"I have a story to tell you. Gather round." He prurred.
We all ran from our resting places to settle in a fairly organised circle on a leafy patch so that we might hear Mickey' s tale. We love to listen to his stories of daring and danger.
"Long, long ago," began Mickey, thoughtfully stroking his whiskers. He wanted to set a scene that would captivate even the most fidgetty of his audience.
"In the great port of Southampton, a huge ship docked, bound for New York on her maiden voyage. She had travelled from Belfast and on board were crewmen and Jenny. Jenny was an ancestor of mine."
We had heard on the radio that a very big ship had met a fateful end 100 years ago with a great loss of lives. But how did Jenny survive?
"As you know, all the sea-faring vessels had a ship's cat on board - and the Titanic was no different. They kept the rats and mice down- and it was a trip that Jenny had been looking forward to for a long time as some of the world's richest people were to travel on this luxurious liner, and the food was sure to be excellent. But as Jenny had only recently given birth to her kittens, she made the decision that whilst the ship was in berth at Southampton, to take her babies to the safety of dry land. But in the chaos of loading so many people on board, together with the luggage and supplies, Jenny only managed to carry four of her five babies to the shore. The huge vessel left just before noon on April 10th and a little kitten remained snuggled up in a corner of G Deck, between the food store and the post office where the mail was sorted. Luckily one of the kindly crew spotted him and took him to the safety of his quarters."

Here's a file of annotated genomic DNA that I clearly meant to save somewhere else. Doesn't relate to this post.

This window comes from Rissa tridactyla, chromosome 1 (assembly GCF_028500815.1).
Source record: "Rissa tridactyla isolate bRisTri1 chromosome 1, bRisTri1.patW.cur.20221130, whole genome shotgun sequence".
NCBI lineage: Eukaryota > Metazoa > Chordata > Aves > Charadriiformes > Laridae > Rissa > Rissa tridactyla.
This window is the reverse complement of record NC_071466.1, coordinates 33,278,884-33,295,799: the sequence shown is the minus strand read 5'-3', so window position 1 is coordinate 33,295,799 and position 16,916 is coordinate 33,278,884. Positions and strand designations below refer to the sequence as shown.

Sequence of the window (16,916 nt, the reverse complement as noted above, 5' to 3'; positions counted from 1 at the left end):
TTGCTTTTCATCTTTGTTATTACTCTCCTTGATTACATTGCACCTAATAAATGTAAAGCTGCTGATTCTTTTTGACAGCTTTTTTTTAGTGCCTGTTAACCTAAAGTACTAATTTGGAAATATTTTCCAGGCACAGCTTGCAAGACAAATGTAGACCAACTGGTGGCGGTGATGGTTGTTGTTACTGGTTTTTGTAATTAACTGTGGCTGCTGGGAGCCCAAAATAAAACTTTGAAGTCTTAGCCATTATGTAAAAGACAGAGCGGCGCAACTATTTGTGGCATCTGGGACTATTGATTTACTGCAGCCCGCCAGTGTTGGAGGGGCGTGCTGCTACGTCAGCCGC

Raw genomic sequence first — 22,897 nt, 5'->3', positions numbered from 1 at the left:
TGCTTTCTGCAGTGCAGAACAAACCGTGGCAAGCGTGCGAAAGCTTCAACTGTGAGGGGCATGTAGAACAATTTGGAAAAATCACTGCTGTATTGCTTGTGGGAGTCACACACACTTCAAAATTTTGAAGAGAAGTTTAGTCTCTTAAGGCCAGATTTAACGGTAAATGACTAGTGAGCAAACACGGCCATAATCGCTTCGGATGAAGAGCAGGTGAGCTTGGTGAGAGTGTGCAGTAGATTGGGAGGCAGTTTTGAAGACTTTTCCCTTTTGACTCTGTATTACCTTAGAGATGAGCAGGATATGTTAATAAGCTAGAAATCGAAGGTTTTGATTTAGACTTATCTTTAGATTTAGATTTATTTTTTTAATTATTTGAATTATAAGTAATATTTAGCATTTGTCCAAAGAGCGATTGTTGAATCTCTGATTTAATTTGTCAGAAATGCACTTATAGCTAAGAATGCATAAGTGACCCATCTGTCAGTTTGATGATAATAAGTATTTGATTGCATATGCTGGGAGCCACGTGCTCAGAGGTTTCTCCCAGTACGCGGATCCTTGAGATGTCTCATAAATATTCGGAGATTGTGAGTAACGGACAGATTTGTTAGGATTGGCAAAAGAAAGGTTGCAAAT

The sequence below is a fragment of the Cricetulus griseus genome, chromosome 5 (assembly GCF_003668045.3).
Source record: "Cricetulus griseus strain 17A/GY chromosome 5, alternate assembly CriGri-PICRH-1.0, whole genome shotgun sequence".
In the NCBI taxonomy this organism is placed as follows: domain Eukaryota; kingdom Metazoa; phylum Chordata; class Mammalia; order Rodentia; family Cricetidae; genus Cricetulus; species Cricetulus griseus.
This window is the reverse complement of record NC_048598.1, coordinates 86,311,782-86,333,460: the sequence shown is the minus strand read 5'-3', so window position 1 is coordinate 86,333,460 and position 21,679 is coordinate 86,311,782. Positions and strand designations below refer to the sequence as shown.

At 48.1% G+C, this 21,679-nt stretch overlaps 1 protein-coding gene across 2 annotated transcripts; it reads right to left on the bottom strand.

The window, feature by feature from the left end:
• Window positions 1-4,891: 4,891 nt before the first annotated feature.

Mickey paused. We were indeed on tenterhooks.
"There were about twelve dogs on board too, you know. But only three tiny ones survived."
Neddie could no longer stand the suspense "What happened to the kitten, Mickey?" He blurted out.
"The kind postman called him Becan, which means 'Little Man' in Irish. And he found him some milk and food and Becan curled up in a snug blanket at the corner of his bed. But at 11.40pm on Sunday 14th April, RMS Titanic struck an iceberg. The man wrapped Becan tightly up in his blanket and hid him under his coat as he struggled to escape higher up the decks when the alarm was given. People were pushing and crashing into each other, running blindly down the corridors in a state of terrible panic.
'Women and children first! Women and children first', the officers shouted as they tried to lower the inadequate lifeboats into the freezing water. The man knew that he would have to wait his turn and he frantically looked about among the jostling crowds surrounding him. A pretty young woman, clutching her husband's hand, was being shepherded through the mass. 'Excuse me, excuse me. Do you have room for Becan?' She glanced briefly, her eyes shining with terror, but on seeing the helpless little kitten she immediately said 'Of course' and tucked him safely into her small bag of belongings. Her husband and the kind man could only stare after them as they were lowered on the lifeboat into the dark North Atlantic Ocean on April 15th 1912.
Sadly the two men did not survive, two out of the 1,517 people who died that night. But little Becan, together with Lily May, was rescued from Boat D and taken by the Carpathia to New York. Lily May had an apartment in London and she and Becan journeyed back some time later, where the young cat made his home and went on to father kittens of his own.
"And I am very proud to say that I am descended from Becan, the cat who survived the Titanic."
Wow! We've heard some of Mickey's yarns before, but to be honest, whether it is quite true or not, that is some tale - and we for one are certainly not going to argue with it! Gordon xxx